Different Ways to Say "Worker" in Spanish

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How Many Kinds of Workers Are There?

The most common words in Spanish that refer to a worker are obrero, trabajador, jornalero and labrador. Each has a certain sphere of usage that in many cases is not shared by the other. They all have feminine forms as well: obrera, trabajadora, jornalera and labradora.

The most generic word is trabajador. It is the word most used to refer to artisans, craftsmen or workmen. It is also the most common word used to express the Marxist concept of the proletariat; however, I have also seen, in Chinese translations of Marx and Lenin, the word obrero used as well (see below).

The word obrero is used to refer to skilled or semi-skilled workers, such as factory workers. The Spanish translation of the famous slogan of the International Soviet was often rendered using obrero: Obreros de todo el mundo, ¡uníos! (Workers of the World, Unite!)

It is easy for English speakers to say, mistakenly, unión for a labor union but the proper word is sindicato -- a word which in Spanish has no overtones of criminality.

When one wants to say that someone is a good worker, one says: Es buen trabajador or trabajadora.

The word jornalero refers to a day laborer, as in a handy man or hired hand.

The word labrador only is used to refer to farm or agricultural labor.

In addition, there are other words that one may encounter. In the US, the word bracero is used to refer to farm labor. The word ganapán is used in Spain to refer to someone who, as the word suggests earns his or her bread.

Here are some examples, with translations:

Los obreros salieron huelga ayer. The workers went on strike yesterday.

Mi tío fue jefe del sindicato de carpinteros. My uncle was boss of the carpenter’s union.

Juana es muy trabajadora. Juana is a good worker.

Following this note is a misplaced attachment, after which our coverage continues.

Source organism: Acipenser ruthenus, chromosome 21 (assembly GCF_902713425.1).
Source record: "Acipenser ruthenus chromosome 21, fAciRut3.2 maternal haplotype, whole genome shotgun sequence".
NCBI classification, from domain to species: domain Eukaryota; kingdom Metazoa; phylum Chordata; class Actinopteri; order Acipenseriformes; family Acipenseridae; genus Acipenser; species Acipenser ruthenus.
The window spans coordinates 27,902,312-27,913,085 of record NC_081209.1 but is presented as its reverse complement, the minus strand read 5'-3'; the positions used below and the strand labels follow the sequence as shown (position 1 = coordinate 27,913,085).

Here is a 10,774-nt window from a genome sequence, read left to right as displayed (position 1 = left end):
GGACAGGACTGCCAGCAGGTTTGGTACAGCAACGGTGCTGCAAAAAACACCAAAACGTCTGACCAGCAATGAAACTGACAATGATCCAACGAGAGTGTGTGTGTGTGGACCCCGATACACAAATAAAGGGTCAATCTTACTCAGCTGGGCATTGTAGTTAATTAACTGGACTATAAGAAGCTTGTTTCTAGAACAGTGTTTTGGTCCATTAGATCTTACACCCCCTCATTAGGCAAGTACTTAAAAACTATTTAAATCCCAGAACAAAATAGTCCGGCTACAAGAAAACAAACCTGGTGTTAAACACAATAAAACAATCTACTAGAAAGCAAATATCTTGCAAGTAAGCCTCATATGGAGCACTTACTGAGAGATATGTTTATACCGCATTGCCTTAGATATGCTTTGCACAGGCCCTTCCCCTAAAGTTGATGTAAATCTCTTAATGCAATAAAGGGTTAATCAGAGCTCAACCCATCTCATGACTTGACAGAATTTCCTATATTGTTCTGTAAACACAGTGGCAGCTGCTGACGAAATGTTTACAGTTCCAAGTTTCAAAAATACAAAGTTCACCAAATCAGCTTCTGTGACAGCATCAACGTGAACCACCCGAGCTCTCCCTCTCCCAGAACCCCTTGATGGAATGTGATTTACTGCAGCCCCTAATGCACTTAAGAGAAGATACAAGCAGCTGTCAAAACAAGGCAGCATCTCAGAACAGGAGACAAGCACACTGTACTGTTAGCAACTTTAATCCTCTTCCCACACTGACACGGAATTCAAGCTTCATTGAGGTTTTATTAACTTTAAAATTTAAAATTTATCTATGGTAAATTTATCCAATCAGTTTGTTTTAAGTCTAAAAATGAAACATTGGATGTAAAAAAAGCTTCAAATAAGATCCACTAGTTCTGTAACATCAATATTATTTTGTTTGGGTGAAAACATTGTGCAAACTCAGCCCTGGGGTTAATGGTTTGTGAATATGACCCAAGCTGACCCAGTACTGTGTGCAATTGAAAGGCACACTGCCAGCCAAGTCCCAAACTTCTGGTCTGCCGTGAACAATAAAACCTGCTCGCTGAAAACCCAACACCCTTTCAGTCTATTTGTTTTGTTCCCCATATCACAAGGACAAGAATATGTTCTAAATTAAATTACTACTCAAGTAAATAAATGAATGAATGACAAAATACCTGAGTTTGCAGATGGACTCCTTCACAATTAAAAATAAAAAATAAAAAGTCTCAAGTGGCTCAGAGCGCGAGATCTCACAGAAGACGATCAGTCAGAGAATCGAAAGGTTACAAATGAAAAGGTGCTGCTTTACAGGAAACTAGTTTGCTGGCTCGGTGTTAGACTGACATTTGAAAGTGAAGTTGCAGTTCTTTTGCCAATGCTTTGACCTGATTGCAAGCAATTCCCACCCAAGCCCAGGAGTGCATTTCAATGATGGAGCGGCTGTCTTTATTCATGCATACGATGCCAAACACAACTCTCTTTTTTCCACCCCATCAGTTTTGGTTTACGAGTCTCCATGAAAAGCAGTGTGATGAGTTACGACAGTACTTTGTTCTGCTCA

Los jornaleros cobran por día. The day laborers charge by the day.

En la granja hay muchos labradores. There are a lot of workers on the farm.


  • The author’s more than 20 years experience teaching and translating Spanish.

This post is part of the series: Spanish Usage

The articles in this series deal with various questions about the right choice of word or phrase when English may have one or two structures but Spanish has more. They often deal with prepositional issues.

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  2. Using “Actual” and “Actually” in Spanish
  3. A Problem Preposition: The Ways “About” is Expressed in Spanish
  4. The Many Spanish Faces of the English Verb “to Agree”
  5. Spanish Usage Questions: Ways to say “Again”
  6. Expressing the Many Meanings of After
  7. Spanish Usage Questions: How to Say “Ahead”
  8. Spanish Usage Questions: “Anyone” and “Anybody”
  9. Using “Anyway…” in Spanish
  10. Let’s Learn About How to Talk About Appointments & Dating
  11. What Do You Use for “Around” in Spanish
  12. The Spanish Verbs Meaning “to Ask” are Many!
  13. Beware of False Cognates! How to Express “Attend,” “Assist,” and “Help”
  14. Are You “Cool” or “Cold”? Explore the Nuances in Spanish
  15. The Difference Between “Why” and “Because” in Spanish
  16. The Temporal and Spacial Meanings of “Before”: How to Get it Right in Spanish
  17. Don’t Be Left in the Dust! Learn to Express the Meanings of “Behind” in Spanish
  18. Get the Low Down on the Preposition “Below” and Say it Right in Spanish!
  19. Understand Saying “Help” in Spanish
  20. Translating “Beside” & “Besides” into Spanish: Interesting Solutions!
  21. Not all Meanings of “But” Are Equal!
  22. Expressing the Various Meanings of the Preposition “By” in Spanish
  23. What Can the English Word “Can” Mean and How to Get it Right in Spanish
  24. Spanish Usage Questions: “Corner”
  25. The Word “Country” in Spanish
  26. The Various Meanings of “Outweigh” in English and How to Express Them in Spanish
  27. Expressing the Idea of “Ownership” in Spanish
  28. How to Express “Time & Distance” in Spanish
  29. Treat, Try, Attempt, Deal with… In Spanish, You Probably Need “Tratar”
  30. Spanish Usage Questions: “Having Fun”
  31. Even a Word Like “Even” Has Many Counterparts in Spanish
  32. Don’t Go Wrong When You Look for Ways to Express “to fail”
  33. Do You Mean “Fair” Weather, a “Fair” Game or a “Fair” Complexion? Learn How to Say Them in Spanish!
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  35. Discover the Right Spanish Verbs for Taking, Holding, Grabbing… and More
  36. You Have Nothing to Fear Except Not Knowing How to Say “Fear” in Spanish!
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  38. Discover the Various Meanings of “Middle” and How to Say Them in Spanish
  39. Not All Spanish Words Meaning “Worker” Are Created Equal